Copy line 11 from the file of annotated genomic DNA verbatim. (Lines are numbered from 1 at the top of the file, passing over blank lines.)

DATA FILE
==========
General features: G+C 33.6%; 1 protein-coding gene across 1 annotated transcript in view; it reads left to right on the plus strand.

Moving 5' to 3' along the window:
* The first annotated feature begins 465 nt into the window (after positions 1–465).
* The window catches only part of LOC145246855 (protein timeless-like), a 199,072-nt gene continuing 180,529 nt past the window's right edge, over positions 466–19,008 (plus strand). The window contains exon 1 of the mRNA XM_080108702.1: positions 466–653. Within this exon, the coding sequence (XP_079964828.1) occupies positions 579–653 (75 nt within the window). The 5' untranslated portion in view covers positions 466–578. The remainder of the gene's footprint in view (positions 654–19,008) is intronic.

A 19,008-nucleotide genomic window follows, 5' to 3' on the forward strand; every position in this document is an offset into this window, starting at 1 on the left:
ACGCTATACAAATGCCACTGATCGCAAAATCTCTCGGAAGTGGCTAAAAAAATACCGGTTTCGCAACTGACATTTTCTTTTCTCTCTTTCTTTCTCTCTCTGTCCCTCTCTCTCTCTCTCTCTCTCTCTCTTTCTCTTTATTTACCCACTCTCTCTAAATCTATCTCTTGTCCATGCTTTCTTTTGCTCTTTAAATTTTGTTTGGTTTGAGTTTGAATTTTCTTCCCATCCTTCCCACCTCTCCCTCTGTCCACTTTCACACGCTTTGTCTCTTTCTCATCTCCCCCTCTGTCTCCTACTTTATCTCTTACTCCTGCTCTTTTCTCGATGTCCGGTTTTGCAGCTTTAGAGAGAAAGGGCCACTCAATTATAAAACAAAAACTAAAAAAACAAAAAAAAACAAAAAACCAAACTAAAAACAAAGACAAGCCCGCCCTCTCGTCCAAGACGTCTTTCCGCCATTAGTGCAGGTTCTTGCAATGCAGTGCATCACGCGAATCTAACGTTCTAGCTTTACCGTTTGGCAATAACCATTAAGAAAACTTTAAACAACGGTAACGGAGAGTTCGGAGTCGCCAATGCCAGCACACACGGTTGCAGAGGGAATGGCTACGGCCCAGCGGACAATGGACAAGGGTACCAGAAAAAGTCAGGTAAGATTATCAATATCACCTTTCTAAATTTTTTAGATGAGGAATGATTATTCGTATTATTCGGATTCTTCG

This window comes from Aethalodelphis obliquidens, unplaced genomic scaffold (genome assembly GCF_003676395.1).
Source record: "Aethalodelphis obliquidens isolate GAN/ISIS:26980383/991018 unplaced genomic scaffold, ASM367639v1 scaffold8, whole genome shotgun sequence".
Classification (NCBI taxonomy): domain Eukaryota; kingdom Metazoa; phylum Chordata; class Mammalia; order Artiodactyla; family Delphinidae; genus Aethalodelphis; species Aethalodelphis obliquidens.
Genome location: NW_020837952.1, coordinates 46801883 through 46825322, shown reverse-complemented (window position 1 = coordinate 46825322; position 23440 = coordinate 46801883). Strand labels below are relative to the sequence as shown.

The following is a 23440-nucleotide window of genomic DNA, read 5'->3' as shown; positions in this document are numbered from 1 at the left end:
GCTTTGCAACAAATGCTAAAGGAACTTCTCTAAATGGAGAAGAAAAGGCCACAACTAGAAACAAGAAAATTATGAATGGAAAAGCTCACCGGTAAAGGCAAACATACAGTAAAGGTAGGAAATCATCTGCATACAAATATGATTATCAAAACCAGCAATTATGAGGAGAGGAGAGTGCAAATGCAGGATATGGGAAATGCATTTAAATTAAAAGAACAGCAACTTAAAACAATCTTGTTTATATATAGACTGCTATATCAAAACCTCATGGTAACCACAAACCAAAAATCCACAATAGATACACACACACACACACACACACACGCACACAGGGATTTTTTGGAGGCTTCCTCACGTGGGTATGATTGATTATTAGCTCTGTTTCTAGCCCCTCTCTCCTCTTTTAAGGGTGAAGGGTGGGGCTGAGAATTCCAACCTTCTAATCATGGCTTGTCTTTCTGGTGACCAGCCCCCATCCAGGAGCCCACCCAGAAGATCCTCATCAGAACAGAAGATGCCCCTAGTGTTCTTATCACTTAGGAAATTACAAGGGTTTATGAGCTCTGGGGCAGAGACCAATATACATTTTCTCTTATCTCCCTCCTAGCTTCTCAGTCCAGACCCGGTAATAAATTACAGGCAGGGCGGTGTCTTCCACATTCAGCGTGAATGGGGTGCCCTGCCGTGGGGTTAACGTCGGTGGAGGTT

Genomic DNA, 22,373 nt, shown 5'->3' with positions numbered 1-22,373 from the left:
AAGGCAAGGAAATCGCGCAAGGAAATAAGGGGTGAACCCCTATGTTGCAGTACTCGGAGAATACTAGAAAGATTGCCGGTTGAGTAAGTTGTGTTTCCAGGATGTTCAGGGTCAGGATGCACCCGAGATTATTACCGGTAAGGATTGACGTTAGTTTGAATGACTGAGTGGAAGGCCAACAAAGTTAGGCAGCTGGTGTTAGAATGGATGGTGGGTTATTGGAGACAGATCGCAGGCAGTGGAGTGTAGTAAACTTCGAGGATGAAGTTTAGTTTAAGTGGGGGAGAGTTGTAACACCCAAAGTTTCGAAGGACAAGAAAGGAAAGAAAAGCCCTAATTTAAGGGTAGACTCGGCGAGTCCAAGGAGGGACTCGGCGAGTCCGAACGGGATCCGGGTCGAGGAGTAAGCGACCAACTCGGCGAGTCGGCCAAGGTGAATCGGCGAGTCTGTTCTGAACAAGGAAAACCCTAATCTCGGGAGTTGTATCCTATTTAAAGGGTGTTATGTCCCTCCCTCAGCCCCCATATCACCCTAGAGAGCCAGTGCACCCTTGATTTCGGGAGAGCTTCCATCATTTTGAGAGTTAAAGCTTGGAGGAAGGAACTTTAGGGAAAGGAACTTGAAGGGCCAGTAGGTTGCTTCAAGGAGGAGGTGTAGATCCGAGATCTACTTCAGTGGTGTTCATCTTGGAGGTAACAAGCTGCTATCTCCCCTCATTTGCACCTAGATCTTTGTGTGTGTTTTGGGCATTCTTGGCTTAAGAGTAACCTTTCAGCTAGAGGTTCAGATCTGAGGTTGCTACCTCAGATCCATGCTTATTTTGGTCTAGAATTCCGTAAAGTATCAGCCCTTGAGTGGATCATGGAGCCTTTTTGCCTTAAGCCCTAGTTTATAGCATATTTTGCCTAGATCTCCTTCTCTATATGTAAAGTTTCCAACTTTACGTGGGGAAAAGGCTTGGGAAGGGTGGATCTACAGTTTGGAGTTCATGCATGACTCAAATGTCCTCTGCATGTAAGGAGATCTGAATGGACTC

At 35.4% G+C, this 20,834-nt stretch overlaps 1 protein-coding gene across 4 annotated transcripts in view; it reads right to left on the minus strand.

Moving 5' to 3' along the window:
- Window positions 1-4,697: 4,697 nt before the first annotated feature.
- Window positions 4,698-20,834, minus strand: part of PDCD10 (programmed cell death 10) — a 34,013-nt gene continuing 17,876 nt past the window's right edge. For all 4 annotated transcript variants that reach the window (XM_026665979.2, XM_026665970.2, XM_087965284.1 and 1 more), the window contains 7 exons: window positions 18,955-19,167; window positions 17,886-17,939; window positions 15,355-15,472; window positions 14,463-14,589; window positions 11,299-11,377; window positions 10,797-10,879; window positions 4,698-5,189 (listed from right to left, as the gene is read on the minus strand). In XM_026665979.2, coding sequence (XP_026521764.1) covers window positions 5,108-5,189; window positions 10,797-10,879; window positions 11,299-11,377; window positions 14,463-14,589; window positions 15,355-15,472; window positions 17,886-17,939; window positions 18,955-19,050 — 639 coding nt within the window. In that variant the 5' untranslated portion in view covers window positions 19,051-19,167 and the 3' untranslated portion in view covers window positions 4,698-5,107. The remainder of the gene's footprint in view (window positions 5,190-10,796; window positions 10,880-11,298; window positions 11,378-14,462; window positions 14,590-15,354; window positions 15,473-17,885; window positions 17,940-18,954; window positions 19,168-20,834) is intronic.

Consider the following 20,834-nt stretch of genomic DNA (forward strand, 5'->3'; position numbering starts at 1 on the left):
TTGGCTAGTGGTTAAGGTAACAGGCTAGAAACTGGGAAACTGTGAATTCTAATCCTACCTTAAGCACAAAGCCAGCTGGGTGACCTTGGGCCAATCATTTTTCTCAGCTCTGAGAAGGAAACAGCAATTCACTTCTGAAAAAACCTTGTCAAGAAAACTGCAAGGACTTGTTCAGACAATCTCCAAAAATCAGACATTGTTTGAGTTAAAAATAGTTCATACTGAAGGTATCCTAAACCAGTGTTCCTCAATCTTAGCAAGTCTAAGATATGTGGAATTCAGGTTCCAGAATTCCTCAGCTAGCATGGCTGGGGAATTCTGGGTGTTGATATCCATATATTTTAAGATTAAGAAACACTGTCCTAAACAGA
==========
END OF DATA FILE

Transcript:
The following is a 23440-nucleotide window of genomic DNA, read 5'->3' as shown; positions in this document are numbered from 1 at the left end: